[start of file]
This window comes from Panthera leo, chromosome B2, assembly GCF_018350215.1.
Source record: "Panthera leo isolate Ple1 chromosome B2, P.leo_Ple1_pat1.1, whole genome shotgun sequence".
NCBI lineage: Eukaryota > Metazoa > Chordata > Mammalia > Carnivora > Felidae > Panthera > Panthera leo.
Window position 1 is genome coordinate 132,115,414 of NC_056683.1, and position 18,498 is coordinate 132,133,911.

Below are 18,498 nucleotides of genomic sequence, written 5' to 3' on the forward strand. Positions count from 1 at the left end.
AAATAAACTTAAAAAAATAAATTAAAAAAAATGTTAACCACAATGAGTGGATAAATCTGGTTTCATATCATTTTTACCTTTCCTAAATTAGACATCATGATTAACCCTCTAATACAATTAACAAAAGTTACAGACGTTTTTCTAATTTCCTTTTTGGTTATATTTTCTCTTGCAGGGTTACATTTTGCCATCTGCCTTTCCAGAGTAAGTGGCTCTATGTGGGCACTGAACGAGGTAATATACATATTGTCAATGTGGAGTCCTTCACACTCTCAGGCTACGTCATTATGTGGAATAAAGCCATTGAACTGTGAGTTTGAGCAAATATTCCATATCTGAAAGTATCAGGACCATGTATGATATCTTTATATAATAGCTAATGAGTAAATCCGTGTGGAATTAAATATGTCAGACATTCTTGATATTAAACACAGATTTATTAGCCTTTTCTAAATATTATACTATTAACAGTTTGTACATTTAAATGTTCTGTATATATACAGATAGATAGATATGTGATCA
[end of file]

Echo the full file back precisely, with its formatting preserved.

This window comes from Panthera leo, chromosome B2, assembly GCF_018350215.1.
Source record: "Panthera leo isolate Ple1 chromosome B2, P.leo_Ple1_pat1.1, whole genome shotgun sequence".
NCBI lineage: Eukaryota > Metazoa > Chordata > Mammalia > Carnivora > Felidae > Panthera > Panthera leo.
Window position 1 is genome coordinate 132,115,414 of NC_056683.1, and position 18,498 is coordinate 132,133,911.

Below are 18,498 nucleotides of genomic sequence, written 5' to 3' on the forward strand. Positions count from 1 at the left end.
AAATAAACTTAAAAAAATAAATTAAAAAAAATGTTAACCACAATGAGTGGATAAATCTGGTTTCATATCATTTTTACCTTTCCTAAATTAGACATCATGATTAACCCTCTAATACAATTAACAAAAGTTACAGACGTTTTTCTAATTTCCTTTTTGGTTATATTTTCTCTTGCAGGGTTACATTTTGCCATCTGCCTTTCCAGAGTAAGTGGCTCTATGTGGGCACTGAACGAGGTAATATACATATTGTCAATGTGGAGTCCTTCACACTCTCAGGCTACGTCATTATGTGGAATAAAGCCATTGAACTGTGAGTTTGAGCAAATATTCCATATCTGAAAGTATCAGGACCATGTATGATATCTTTATATAATAGCTAATGAGTAAATCCGTGTGGAATTAAATATGTCAGACATTCTTGATATTAAACACAGATTTATTAGCCTTTTCTAAATATTATACTATTAACAGTTTGTACATTTAAATGTTCTGTATATATACAGATAGATAGATATGTGATCA